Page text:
has squandered close to $3 billion on studies of echinacea for colds, Ginkgo biloba for memory loss, glucosamine and chondroitin for arthritis, black cohosh for menopausal hot flashes, saw palmetto for prostate problems, shark cartilage for cancer etc.
It seems that NCCAM
is moving toward biologic based and technical aspects of study.
Meditation, massage, and yoga showed significant increases in use between the 2002 and 2007 NCCAM
To encourage the discussion of CAM use, NCCAM
developed an educational campaign called Time to Talk.
Time to Talk offers tools and resources to help doctors and patients communicate more effectively by using wallet cards, posters, and tip sheets - all of which are available free of charge on the NCCAM
groups the wide range of CAM modalities into four domains: 1) mind-body medicine; 2) biologically based practices; 3) manipulative and body-based practices; and 4) energy medicine.
John's wort study which also looked at more severe depression, NCCAM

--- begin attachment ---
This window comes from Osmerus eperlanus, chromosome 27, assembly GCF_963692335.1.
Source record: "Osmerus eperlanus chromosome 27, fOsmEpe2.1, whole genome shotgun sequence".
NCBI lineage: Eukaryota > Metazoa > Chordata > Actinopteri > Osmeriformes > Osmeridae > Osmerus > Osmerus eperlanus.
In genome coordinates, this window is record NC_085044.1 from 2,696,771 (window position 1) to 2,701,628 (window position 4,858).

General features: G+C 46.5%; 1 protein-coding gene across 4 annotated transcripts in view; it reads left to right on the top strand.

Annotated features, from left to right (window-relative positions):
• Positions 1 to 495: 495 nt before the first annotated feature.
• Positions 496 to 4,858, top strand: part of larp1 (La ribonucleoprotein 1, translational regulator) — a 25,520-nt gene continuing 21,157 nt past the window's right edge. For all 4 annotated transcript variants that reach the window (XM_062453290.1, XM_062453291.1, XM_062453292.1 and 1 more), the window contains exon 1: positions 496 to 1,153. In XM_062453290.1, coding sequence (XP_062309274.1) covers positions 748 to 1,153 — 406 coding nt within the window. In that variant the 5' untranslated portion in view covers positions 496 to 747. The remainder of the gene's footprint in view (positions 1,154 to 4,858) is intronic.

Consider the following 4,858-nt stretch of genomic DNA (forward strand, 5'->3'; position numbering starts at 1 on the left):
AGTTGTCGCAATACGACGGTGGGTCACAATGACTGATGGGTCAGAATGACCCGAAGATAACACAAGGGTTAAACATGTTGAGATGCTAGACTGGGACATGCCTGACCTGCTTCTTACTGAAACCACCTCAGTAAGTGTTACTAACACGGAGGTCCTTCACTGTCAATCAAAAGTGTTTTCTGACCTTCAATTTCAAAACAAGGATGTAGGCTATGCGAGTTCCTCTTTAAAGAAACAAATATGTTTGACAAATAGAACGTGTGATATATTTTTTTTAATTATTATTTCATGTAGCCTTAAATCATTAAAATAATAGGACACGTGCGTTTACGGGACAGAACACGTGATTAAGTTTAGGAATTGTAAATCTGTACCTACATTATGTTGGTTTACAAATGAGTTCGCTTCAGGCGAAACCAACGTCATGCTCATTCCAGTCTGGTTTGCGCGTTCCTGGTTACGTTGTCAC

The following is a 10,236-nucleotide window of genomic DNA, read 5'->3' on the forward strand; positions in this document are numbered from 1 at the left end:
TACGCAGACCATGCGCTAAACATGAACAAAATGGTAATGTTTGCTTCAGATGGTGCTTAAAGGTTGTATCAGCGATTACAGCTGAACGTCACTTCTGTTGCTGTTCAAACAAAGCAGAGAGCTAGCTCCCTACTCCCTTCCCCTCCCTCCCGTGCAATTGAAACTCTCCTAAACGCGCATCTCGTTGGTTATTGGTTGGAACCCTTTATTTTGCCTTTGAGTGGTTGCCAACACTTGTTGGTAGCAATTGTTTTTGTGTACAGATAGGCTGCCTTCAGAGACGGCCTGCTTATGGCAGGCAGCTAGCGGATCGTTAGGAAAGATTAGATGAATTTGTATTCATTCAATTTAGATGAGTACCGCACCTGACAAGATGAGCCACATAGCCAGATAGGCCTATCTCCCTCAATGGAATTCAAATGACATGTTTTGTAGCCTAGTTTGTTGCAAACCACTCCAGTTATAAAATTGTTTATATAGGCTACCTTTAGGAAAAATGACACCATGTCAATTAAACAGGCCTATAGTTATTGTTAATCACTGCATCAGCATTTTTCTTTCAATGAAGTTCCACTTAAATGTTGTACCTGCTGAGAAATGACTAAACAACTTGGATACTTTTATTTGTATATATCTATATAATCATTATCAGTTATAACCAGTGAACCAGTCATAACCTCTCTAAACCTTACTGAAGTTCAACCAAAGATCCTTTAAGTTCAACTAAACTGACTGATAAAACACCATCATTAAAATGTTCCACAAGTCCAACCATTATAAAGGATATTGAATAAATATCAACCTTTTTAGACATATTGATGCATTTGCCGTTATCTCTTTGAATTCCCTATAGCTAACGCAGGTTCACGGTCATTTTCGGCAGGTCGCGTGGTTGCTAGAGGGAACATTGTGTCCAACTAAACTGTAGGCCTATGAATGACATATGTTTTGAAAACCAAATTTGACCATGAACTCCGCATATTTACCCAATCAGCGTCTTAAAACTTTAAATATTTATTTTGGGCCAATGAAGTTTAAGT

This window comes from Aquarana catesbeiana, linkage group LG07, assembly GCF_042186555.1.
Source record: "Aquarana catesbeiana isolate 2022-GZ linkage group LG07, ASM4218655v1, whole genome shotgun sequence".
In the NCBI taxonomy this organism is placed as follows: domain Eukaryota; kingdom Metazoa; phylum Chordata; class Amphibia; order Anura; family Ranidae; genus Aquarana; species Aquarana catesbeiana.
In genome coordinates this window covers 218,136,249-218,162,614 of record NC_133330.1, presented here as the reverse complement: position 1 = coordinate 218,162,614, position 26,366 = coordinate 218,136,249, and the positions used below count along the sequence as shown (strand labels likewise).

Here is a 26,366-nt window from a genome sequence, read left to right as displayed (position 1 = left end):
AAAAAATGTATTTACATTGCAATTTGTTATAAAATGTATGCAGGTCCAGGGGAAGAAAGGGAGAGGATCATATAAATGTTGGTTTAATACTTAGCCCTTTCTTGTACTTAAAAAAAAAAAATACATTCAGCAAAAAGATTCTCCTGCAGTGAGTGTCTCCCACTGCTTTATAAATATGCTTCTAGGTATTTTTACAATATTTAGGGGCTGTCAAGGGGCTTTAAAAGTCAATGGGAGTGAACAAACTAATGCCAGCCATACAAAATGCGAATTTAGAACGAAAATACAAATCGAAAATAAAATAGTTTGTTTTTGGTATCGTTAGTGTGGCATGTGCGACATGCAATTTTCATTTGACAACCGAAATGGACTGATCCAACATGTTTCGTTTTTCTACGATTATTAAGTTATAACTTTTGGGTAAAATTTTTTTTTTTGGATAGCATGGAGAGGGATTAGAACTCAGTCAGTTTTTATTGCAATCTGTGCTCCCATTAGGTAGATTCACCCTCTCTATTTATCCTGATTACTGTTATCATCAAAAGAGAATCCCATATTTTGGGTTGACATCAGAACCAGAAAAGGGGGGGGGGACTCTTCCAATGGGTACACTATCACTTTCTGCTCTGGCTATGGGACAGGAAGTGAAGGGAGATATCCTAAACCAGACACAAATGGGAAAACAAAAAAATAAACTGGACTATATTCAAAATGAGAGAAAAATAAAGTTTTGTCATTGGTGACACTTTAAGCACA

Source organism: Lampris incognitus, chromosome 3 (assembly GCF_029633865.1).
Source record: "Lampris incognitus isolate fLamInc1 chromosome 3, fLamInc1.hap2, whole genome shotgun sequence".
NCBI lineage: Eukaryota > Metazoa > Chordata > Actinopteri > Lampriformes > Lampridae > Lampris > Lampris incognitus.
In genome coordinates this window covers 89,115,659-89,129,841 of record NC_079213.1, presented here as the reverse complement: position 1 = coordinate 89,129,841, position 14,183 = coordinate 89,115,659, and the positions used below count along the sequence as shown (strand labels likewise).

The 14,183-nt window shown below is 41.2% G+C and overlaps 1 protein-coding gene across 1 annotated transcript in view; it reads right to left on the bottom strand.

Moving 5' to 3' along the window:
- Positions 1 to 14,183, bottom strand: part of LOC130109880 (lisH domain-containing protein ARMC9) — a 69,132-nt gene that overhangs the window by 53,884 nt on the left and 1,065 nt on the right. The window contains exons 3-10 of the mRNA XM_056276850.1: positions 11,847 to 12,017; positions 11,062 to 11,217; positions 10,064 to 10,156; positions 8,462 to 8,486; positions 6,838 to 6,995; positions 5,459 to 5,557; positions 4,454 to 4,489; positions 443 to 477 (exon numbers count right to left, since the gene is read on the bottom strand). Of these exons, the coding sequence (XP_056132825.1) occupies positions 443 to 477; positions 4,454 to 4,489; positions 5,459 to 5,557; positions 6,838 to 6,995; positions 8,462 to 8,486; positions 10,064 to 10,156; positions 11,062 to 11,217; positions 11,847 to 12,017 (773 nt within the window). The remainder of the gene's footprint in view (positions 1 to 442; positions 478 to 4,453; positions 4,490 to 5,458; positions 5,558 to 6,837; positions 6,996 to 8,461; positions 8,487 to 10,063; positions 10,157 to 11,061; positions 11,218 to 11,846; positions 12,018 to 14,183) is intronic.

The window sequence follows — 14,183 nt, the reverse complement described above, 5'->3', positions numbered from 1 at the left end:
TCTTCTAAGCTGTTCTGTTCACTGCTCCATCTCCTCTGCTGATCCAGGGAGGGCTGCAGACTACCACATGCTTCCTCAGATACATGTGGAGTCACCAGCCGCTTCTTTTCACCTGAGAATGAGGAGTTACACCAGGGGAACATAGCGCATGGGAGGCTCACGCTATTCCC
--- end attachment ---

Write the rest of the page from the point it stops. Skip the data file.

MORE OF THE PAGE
again surprises us by picking a population that probably should be considering drug therapy or surgery as opposed to a population that may be more suitable for choosing an herbal supplement to treat their symptoms.
There is little in the way of evidence presented in the book for the many therapies suggested, but evidence for many of the complementary modalities can be found in the health care literature and on the NCCAM
As the researchers themselves noted in the NCCAM
study it's difficult to prove or disprove that echinacea fights colds because so many forms of the herb are used.
is playing a vital role as it provides avenues to determine how integrative therapies can lead to enhanced quality of life for individuals as we enter the new millennium (Corless, Abrams, Nicholas, & McGibbon, 2000).
director, Dr Stephen Straus, said: 'For the first time, a clinical trial with sufficient rigor, size, and duration has shown that acupuncture reduces the pain and functional impairment of osteoarthritis of the knee.